We Have Always Lived in the Castle is a gothic tale, but it is also a story about mental illness and the ways in which we cope with it – and the ways in which it is stigmatised and not understood by others. I felt desperately sad for Merricat and Constance and what they suffer. But they are able to find a lot of happiness in each other, and often talk about how happy they are. They have an almost symbiotic relationship, and rely on each other a lot, least of all emotionally and psychologically.

There is a lot more I could talk about here, but for now I’ll leave it at that. I would really recommend the Joyce Carol Oates afterword for some excellent discussion and analysis. I would also love to hear others’ views on the book – did you find Merricat a sympathetic and likeable character? What about Constance?

I have been wondering about what would happen after the end of the book. The sisters are still very young, so they have a potentially long life to live out together. What will become of them? Frankly I’m still thinking about them, and hoping they are safe and happy. Even the weird deserve that.

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First published in the US in 1962. I read the 2015 Penguin Modern Classics edition.

Purchase from Foyles

In Praise Of: Horror!

Yes, horror. As in the genre, not the feeling in real life.

When I think of the horror genre, I think first of movies. I have always been a bit a scaredy-cat with them and let them get into my head, and find it hard to sleep after watching them. But this has begun to change recently, mostly because my boyfriend Dan is a massive fan of the genre. I used to refuse to watch horror films with him for fear of being too ‘bothered’ by them; but over time I have compromised and agreed to watch a few milder ones about possession or something. And I can now say that I am happy to watch horror films – though I still have a limit. I happily watched The Babadook, but I refuse to watch any of the Saw films, as they just seem to be gore on top of gore. Not my thing.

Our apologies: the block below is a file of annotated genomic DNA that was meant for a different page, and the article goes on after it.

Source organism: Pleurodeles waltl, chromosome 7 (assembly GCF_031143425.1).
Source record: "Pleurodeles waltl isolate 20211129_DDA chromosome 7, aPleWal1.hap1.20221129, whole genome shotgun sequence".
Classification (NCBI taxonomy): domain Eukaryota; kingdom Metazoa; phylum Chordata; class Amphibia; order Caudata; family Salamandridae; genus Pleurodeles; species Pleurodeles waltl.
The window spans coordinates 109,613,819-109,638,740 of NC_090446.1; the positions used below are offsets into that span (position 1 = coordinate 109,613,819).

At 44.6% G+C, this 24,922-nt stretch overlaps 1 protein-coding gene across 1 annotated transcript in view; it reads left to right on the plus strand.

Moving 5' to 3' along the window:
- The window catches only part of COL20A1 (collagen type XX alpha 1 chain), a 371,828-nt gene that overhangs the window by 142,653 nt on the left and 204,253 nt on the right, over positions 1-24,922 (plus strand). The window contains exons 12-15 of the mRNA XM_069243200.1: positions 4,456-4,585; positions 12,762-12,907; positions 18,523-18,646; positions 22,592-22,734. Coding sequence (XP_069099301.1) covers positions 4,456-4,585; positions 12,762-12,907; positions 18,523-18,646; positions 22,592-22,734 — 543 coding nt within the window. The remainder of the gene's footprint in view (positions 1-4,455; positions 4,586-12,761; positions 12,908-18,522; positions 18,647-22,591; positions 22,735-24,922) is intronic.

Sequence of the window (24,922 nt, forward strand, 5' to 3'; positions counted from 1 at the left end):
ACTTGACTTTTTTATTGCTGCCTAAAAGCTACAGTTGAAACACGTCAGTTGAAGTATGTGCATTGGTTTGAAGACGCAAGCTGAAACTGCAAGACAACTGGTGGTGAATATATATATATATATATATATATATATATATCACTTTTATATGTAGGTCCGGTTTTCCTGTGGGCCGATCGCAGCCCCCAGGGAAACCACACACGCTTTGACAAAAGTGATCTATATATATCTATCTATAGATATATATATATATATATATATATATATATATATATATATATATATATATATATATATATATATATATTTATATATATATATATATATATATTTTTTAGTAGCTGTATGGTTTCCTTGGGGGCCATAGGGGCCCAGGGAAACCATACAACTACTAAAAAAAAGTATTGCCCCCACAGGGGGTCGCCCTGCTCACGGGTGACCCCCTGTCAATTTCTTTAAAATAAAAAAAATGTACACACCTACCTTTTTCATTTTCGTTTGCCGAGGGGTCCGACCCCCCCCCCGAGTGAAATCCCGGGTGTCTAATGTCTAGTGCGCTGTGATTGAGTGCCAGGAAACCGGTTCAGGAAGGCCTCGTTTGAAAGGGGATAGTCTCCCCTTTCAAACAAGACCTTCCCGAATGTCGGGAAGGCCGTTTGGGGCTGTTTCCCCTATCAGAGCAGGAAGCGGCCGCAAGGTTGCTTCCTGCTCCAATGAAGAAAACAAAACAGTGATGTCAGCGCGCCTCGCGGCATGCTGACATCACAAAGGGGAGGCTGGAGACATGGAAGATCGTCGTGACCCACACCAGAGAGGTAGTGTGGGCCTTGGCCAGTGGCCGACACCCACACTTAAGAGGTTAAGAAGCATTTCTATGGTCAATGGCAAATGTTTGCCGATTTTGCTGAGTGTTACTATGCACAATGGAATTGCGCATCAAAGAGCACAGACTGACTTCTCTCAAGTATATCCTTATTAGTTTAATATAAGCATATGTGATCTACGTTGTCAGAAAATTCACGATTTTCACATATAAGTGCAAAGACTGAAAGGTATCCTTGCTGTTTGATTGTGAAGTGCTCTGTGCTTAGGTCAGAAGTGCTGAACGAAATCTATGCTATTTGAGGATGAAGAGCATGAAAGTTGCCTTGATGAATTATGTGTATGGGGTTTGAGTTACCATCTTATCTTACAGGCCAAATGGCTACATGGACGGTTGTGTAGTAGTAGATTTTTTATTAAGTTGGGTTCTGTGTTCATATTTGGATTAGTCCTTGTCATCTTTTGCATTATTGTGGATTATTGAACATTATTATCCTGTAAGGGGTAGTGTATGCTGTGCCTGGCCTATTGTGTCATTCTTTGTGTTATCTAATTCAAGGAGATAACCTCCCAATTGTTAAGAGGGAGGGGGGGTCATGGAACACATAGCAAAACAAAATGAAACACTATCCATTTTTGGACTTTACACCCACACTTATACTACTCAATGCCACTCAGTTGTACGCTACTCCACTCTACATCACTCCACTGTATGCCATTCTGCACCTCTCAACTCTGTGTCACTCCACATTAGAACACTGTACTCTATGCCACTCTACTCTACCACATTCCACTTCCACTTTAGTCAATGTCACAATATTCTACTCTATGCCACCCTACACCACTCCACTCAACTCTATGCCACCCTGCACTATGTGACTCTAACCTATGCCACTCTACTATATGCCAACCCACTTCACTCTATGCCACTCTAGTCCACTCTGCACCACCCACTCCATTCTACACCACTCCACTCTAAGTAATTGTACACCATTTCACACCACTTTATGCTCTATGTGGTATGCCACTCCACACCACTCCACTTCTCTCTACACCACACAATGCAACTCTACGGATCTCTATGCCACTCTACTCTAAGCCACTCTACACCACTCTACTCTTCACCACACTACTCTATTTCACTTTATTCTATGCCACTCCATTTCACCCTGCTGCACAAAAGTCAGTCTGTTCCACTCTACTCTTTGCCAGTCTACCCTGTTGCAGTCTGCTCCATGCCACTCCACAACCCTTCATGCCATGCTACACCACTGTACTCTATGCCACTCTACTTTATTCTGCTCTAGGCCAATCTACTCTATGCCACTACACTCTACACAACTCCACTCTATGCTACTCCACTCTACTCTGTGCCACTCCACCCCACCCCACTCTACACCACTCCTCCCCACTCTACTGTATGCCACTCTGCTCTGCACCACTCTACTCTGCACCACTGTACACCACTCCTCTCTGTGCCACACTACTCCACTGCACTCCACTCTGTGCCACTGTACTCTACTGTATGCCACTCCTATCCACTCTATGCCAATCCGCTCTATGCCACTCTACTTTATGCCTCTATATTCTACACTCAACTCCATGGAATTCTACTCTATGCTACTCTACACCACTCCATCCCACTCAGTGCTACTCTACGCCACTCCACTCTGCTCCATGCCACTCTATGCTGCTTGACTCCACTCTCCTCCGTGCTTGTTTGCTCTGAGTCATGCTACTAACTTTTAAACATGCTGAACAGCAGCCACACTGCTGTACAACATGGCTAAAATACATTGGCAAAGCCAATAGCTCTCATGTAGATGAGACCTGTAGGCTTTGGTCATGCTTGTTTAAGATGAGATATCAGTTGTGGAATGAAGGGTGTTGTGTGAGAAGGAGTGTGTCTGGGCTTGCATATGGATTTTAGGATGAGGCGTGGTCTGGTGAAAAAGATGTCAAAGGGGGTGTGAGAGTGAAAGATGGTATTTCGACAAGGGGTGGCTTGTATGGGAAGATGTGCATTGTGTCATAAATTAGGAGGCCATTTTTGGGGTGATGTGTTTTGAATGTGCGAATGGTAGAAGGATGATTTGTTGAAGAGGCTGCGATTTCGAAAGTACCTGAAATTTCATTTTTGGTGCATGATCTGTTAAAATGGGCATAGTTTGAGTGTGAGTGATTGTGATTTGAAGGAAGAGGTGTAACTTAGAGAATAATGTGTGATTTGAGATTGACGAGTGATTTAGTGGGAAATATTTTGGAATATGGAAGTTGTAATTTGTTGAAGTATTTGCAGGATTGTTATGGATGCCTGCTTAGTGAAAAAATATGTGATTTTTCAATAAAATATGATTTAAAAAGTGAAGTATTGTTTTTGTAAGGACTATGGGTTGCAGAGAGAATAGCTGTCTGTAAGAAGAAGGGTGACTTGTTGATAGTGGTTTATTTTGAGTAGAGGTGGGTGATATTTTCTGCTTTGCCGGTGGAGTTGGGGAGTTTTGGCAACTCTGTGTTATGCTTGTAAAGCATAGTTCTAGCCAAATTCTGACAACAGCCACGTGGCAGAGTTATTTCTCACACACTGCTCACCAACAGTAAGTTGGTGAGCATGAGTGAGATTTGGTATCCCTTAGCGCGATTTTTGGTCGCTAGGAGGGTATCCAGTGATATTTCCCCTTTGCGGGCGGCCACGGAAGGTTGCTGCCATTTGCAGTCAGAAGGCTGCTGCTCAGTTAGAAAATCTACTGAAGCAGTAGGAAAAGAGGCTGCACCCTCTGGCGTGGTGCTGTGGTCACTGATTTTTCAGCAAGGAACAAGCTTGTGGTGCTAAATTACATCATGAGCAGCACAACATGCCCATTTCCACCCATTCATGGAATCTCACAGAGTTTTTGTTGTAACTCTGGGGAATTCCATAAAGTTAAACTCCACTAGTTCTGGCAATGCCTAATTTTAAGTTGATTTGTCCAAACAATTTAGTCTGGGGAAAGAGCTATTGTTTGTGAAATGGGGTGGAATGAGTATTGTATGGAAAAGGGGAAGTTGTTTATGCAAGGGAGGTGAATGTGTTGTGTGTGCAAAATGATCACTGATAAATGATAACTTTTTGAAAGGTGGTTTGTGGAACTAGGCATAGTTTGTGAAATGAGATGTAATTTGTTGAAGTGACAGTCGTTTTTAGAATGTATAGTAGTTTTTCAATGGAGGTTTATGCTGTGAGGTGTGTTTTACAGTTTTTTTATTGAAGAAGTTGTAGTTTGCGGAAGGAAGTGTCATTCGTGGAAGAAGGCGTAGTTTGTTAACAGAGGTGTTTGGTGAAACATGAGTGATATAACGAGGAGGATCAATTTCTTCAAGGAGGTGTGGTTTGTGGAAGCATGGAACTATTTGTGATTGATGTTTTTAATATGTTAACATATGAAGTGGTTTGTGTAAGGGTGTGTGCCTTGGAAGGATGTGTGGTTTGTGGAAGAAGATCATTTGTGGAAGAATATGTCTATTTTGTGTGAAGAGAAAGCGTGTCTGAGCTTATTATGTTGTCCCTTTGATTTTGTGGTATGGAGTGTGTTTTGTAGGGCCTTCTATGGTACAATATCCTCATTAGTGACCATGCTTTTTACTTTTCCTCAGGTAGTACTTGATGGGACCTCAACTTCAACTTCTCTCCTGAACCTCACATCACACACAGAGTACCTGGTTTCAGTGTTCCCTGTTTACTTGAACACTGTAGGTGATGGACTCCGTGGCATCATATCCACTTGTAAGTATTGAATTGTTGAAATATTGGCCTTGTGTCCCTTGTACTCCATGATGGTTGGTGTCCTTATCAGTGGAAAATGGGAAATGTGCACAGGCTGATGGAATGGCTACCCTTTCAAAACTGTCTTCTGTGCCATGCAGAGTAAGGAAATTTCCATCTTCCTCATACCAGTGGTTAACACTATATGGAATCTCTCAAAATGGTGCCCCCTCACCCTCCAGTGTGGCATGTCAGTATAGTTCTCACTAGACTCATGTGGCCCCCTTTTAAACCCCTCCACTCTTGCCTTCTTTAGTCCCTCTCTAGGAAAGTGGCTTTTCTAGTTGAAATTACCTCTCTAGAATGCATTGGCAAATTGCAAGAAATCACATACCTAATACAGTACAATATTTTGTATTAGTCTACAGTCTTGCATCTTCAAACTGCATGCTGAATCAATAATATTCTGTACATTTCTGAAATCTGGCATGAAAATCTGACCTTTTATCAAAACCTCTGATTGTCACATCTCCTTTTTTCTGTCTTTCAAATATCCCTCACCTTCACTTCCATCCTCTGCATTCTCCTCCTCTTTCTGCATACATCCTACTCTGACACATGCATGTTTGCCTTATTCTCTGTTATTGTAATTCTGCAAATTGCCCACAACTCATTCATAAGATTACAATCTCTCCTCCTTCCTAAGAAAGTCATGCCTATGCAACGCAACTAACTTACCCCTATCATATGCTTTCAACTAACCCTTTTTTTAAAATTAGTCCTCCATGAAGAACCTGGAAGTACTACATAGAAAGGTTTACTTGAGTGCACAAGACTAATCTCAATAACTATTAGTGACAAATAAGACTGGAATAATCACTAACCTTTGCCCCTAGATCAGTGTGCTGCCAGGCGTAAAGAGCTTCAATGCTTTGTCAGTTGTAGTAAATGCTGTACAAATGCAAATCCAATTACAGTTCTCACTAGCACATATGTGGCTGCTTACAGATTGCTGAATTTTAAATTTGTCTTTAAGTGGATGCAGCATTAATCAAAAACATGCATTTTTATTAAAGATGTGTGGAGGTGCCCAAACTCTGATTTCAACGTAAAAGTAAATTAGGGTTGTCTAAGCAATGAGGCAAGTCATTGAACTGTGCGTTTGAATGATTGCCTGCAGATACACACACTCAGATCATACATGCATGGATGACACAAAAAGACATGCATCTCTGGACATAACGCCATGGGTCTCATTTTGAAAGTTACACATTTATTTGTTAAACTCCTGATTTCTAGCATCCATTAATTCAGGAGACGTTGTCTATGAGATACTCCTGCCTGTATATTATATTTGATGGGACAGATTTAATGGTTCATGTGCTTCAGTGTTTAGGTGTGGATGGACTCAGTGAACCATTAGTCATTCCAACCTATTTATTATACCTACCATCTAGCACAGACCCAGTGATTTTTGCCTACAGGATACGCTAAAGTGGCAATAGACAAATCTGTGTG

I have always loved The Others, the Nicole Kidman movie about a very haunted house, famously made with minimal special effects. It is really bloody scary, but I love it because I find it interesting. And as I have watched more horror films with Dan, and we have talked about them, and he has explained why he loves them, I have come to understand them more and realise what it is that makes them interesting. I think some people watch them for the thrill of the fear, but I think I watch them because not only are they interesting psychologically, they are also exciting, in a similar way to a gritty crime novel – what will happen next? What is the truth? As with Saw I don’t want to watch anything gory – that doesn’t appeal to me. I’d rather something psychological with a mystery, and a few good scares along the way. I’ve always liked gothic themes and imagery, and this is a huge part of the horror genre.

Now, Dan loves horror movies, but he also like books that fit into the genre in some way, from ghost stories to strange fiction like H. P. Lovecraft and Robert Aickman. I’ve tried reading Aickman and just couldn’t get along with it; but then Dan brought a copy of Shirley Jackson’s The Haunting of Hill House with him on our recent holiday. He was reading The Amityville Horror, and I’d just finished Cheerful Weather for the Wedding and had nothing else to read, so I picked up the Jackson.